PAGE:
Description Usage Arguments Details References Examples

Returns a data frame containing point estimates, the lower confidence limit, and the upper confidence limit on the risk ratio scale (possibly through an approximate conversion) as well as E-values for the point estimate and the confidence interval limit closer to the null.

1 |

`est` |
The effect estimate that was observed but which is suspected to be
biased. A number of class "estimate" (constructed with |

`lo` |
Optional. Lower bound of the confidence interval. If not an object
of class "estimate", assumed to be on the same scale as |

`hi` |
Optional. Upper bound of the confidence interval. If not an object
of class "estimate", assumed to be on the same scale as |

`se` |
The standard error of the point estimate, for |

`delta` |
The contrast of interest in the exposure, for |

`true` |
A number to which to shift the observed estimate to. Defaults to
1 for ratio measures ( |

`...` |
Arguments passed to other methods. |

An E-value for unmeasured confounding is minimum strength of association, on the risk ratio scale, that unmeasured confounder(s) would need to have with both the treatment and the outcome to fully explain away a specific treatmentâ€“outcome association, conditional on the measured covariates.

The estimate is converted appropriately before the E-value is calculated. See conversion functions for more details. The point estimate and confidence limits after conversion are returned, as is the E-value for the point estimate and the confidence limit closest to the proposed "true" value (by default, the null value.)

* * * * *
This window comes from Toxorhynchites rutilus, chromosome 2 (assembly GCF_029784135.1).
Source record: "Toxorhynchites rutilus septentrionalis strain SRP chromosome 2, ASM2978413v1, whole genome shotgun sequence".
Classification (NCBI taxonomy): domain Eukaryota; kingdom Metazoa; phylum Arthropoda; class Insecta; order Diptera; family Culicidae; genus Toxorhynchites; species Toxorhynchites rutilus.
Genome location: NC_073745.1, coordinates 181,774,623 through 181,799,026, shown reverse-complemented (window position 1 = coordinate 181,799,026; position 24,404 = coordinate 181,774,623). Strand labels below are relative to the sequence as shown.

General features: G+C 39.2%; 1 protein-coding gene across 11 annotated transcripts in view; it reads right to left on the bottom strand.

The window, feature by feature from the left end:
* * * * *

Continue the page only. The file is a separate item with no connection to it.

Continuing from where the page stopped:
For an `OLS()`

estimate, the E-value is for linear regression with a
continuous exposure and outcome. Regarding the continuous exposure, the
choice of `delta`

defines essentially a dichotomization in the
exposure between hypothetical groups of subjects with exposures equal to an
arbitrary value *c* versus to another hypothetical group with
exposures equal to *c* + `delta`

.

For example, if resulting E-value is 2, this means that unmeasured
confounder(s) would need to double the probability of a subject's having
exposure equal to *c* + `delta`

instead of *c*, and would
also need to double the probability of being high versus low on the
outcome, in which the cutoff for "high" versus "low" is arbitrary subject
to some distributional assumptions (Chinn, 2000).

Ding & VanderWeele (2016). Sensitivity analysis without assumptions.

*Epidemiology.*27(3), 368.VanderWeele & Ding (2017). Sensitivity analysis in observational research: Introducing the E-value.

*Annals of Internal Medicine.*27(3), 368.

1 2 3 4 5 6 7 8 9 10 11 12 13 14 15 16 17 18 19 20 21 22 23 24 25 26 27 28 29 30 31 32 33 34 35 36 37 38 39 40 41 42 43 44 45 46 47 48 49 50 51 52 53 54 55 56 57 58 59 60 | ```
# compute E-value for leukemia example in VanderWeele and Ding (2017)
evalue(RR(0.80), 0.71, 0.91)
# you can also pass just the point estimate
# and return just the E-value for the point estimate with summary()
summary(evalue(RR(0.80)))
# demonstrate symmetry of E-value
# this apparently causative association has same E-value as the above
summary(evalue(RR(1 / 0.80)))